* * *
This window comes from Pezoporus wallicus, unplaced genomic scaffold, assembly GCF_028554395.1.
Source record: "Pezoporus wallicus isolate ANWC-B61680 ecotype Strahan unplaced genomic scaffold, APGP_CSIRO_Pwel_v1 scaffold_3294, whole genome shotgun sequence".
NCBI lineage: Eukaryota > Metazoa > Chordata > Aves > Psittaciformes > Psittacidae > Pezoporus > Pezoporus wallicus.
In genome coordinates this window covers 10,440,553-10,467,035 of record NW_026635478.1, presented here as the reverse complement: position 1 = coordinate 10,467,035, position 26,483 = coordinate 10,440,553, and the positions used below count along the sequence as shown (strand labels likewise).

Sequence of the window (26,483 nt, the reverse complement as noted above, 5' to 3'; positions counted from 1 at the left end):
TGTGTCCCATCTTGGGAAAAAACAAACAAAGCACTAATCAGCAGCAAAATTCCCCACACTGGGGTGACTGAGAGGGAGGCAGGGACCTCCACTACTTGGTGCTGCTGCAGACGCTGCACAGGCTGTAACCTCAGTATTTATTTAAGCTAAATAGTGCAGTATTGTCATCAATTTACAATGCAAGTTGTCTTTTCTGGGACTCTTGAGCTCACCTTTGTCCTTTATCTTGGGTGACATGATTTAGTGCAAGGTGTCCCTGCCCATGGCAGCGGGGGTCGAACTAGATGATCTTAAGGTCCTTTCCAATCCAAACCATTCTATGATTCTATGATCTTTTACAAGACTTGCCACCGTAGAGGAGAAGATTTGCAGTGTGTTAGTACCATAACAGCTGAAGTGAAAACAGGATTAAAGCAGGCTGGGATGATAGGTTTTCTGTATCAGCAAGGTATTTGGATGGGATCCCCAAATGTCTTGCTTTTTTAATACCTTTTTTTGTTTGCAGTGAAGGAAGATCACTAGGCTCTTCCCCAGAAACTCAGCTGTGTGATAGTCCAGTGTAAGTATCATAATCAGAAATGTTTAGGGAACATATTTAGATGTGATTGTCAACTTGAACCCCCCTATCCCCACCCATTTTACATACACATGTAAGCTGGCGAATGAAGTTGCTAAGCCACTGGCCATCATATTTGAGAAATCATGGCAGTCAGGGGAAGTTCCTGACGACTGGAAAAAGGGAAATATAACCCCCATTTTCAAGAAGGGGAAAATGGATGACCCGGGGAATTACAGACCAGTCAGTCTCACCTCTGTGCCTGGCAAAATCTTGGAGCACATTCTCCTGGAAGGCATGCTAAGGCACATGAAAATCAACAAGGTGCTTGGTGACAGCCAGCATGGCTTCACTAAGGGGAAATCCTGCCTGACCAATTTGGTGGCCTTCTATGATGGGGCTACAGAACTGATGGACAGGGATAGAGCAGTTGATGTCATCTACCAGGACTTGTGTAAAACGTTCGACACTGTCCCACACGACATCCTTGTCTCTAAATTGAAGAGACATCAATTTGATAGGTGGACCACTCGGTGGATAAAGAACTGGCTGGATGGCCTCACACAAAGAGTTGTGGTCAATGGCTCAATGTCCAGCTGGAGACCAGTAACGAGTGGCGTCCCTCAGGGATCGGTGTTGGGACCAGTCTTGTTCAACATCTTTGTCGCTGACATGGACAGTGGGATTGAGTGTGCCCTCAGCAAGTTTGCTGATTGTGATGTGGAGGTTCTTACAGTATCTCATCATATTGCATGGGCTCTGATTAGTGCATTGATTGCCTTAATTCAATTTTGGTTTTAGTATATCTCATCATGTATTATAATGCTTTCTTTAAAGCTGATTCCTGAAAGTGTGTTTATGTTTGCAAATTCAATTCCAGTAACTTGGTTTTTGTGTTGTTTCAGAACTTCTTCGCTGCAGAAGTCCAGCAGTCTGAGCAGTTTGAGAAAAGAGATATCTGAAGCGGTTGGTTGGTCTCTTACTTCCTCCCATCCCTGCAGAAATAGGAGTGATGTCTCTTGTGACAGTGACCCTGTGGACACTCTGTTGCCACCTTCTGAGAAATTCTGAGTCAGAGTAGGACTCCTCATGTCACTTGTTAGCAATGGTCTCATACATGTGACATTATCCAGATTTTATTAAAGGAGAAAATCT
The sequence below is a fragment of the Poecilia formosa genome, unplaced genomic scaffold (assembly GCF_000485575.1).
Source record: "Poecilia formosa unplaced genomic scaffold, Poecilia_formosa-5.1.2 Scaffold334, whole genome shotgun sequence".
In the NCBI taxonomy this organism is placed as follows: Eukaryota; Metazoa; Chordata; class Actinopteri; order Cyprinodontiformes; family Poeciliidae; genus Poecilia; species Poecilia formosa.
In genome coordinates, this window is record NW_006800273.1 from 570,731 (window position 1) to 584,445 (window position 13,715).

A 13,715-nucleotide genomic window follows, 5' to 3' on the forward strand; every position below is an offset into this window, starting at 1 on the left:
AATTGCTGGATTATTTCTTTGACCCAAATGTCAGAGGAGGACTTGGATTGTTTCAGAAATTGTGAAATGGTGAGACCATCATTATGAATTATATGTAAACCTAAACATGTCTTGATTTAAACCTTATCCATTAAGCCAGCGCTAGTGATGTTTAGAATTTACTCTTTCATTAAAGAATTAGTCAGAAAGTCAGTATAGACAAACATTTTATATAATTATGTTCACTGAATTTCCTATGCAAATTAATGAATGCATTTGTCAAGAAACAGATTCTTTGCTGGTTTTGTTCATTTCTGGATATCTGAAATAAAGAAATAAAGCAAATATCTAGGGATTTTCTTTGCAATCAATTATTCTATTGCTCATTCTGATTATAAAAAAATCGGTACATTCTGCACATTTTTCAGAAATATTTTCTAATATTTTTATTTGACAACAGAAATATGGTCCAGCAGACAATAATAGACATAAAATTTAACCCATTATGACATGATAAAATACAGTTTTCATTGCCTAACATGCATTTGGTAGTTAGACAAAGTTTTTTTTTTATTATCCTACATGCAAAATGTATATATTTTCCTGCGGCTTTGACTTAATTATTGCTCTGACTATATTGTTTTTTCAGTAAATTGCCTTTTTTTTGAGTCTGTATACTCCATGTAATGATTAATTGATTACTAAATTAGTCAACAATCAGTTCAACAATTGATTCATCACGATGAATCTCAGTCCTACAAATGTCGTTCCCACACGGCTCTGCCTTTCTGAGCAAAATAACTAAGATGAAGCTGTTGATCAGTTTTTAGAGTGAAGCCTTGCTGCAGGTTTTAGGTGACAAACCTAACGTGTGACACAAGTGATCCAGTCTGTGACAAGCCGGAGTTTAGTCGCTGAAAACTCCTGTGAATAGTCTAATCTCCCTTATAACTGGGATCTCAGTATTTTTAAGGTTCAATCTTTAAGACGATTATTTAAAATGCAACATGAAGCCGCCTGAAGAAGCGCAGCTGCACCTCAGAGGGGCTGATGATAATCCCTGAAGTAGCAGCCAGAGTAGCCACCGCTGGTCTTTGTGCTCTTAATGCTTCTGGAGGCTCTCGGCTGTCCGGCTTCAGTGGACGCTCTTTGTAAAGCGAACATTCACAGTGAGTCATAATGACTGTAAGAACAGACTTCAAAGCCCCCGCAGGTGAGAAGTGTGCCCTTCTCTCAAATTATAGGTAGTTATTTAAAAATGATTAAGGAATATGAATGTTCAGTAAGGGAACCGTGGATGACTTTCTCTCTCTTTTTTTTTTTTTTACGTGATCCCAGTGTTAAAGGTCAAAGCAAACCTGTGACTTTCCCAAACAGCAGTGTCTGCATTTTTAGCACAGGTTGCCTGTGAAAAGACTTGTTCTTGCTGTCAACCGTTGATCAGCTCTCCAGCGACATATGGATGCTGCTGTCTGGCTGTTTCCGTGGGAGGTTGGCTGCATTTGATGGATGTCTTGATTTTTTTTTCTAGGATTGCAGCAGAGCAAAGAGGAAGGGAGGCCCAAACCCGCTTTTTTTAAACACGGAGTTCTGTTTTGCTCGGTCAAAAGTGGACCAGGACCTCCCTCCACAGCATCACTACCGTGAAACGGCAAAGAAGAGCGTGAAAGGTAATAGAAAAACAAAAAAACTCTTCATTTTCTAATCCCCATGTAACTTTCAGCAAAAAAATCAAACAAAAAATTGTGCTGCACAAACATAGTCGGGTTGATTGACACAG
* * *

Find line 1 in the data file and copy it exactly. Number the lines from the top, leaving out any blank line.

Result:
This window comes from Pezoporus wallicus, unplaced genomic scaffold, assembly GCF_028554395.1.